The 5 Love Languages of Children – Post 2 (by Ashley Stevens)

After introducing the reader to the five love languages (Physical Touch, Words of Affirmation, Gifts, Quality Time, Acts of Service) in ‘The Five Love Languages of Children,” Gary Chapman and Ross Campbell show how to discover your child’s primary love language.

By understanding the primary type of love that drives our children, we can better meet their emotional needs and love them in a way they understand, the authors argue.

In chapter seven of the book, they get into the nitty gritty of how to do that.

 How to Discover Your Kid’s Love Language

While they show the importance of learning and speaking our children’s primary language and give examples in the first six chapters, I still was unsure of what love languages my children preferred.

”Discovering your child’s love language is a process; it takes time, especially when the child is young.” As they begin to grow, though, the authors argue one begins to emerge as speaking your love more deeply and, when used negatively, leaves your child feeling very hurt.

Chapman and Campbell recommend using the following methods to discover your child’s primary love language:

  1. Observe How Your Child Expresses Love to You

If your child often says, “I love you, Mommy” or “I miss you when you go to work, Daddy,” their primary love language is likely Words of Affirmation.

 2. Observe How Your Child Expresses Love to Others

If your kid is always drawing presents to take into classmates, their primary love language may be Gifts.

 3. Listen to What Your Child Requests Most Often

If your little one wants you to watch them at practice or read a story at bedtime every night, their primary love language is likely Quality Time.

  1. Notice What Your Child Most Frequently Complains About

Most complaints are related to immediate desires, but if they fall into a pattern (“Listen to me, Stop interrupting me!!”) and more than half the complaints focus on one love language – Words, in this case – then they are highly indicative.

  1. Give Your Child a Choice Between Two Options

For example, I might say to my six-year-old, “While your oldest sister is at violin, would you rather go for a walk or pick out new summer clothes at the store?” As you give options for several weeks, notice if their choices tend to cluster around one of the five love languages.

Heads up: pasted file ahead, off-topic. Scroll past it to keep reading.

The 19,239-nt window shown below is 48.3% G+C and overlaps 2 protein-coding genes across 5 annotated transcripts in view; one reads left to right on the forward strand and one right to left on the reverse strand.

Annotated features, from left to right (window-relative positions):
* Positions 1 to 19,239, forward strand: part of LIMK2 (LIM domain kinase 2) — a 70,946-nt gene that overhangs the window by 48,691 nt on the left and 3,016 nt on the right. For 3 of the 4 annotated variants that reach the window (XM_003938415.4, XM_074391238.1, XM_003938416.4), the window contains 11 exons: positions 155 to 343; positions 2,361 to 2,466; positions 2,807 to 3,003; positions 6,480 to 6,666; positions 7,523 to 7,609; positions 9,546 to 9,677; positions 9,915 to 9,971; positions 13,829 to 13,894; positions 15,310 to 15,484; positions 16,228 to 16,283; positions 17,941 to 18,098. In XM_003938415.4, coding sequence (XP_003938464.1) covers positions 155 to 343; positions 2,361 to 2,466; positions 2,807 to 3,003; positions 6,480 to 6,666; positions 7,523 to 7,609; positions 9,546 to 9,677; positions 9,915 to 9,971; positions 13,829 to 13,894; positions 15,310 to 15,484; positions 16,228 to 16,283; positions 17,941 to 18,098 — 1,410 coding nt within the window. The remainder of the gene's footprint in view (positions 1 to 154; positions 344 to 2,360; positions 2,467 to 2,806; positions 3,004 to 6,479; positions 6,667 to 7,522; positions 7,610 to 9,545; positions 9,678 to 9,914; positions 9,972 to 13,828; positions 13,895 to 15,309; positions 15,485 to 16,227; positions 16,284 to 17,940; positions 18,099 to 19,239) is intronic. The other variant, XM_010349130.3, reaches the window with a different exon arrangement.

If none of these suggestions work, the authors recommend doing a fifteen-week experiment focusing on one of the five love languages for two weeks at a time. Check out chapter seven to learn more.  They also offer a “Love Languages Mystery Game” for parents and kids in the epilogue. I would highly recommend grabbing a copy of the book to get more details on how to know with greater certainty what their primary language is.

Speaking Their Language

My six-year-old made me this list for Mother’s Day of things she loves about me.

  1. Tucks me in
  2. Keeps me safe
  3. Will always love me
  4. Watches me draw
  5. Helps me bake

Speaking Their Language

My six-year-old made me this list for Mother’s Day of things she loves about me.

  1. Tucks me in
  2. Keeps me safe
  3. Will always love me
  4. Watches me draw
  5. Helps me bake

Speaking Their Language

My six-year-old made me this list for Mother’s Day of things she loves about me.

  1. Tucks me in
  2. Keeps me safe
  3. Will always love me
  4. Watches me draw
  5. Helps me bake

Reading through her list just reaffirmed what I had learned in this book. My Quality Time-loving kid doesn’t feel loved when I enroll her in dance class or get her pretty shoes, but simply when I am with her.

I’d encourage you to find whatever your child’s primary love language is and spread it on lavishly.

Becoming Multilingual

While learning what my kid’s love languages are will help me to love them in a way they understand, the book warns not to fall into the trap of believing our children’s love languages are set in stone. Just as they try out different activities (T-ball, soccer, violin, etc.), many times children go through stages in how they prefer to love and be loved.

They also mention it’s important to remember, even after discovering their primary language, we don’t ignore the other four. By giving and receiving all the languages, we teach them to love people whose primary language is different than their own, which is an important skill set in adulthood.

Check out my final post in this book review series to see how knowing my kid’s love languages impacts how I discipline and their summer behavior.

Leave a Reply

Close Menu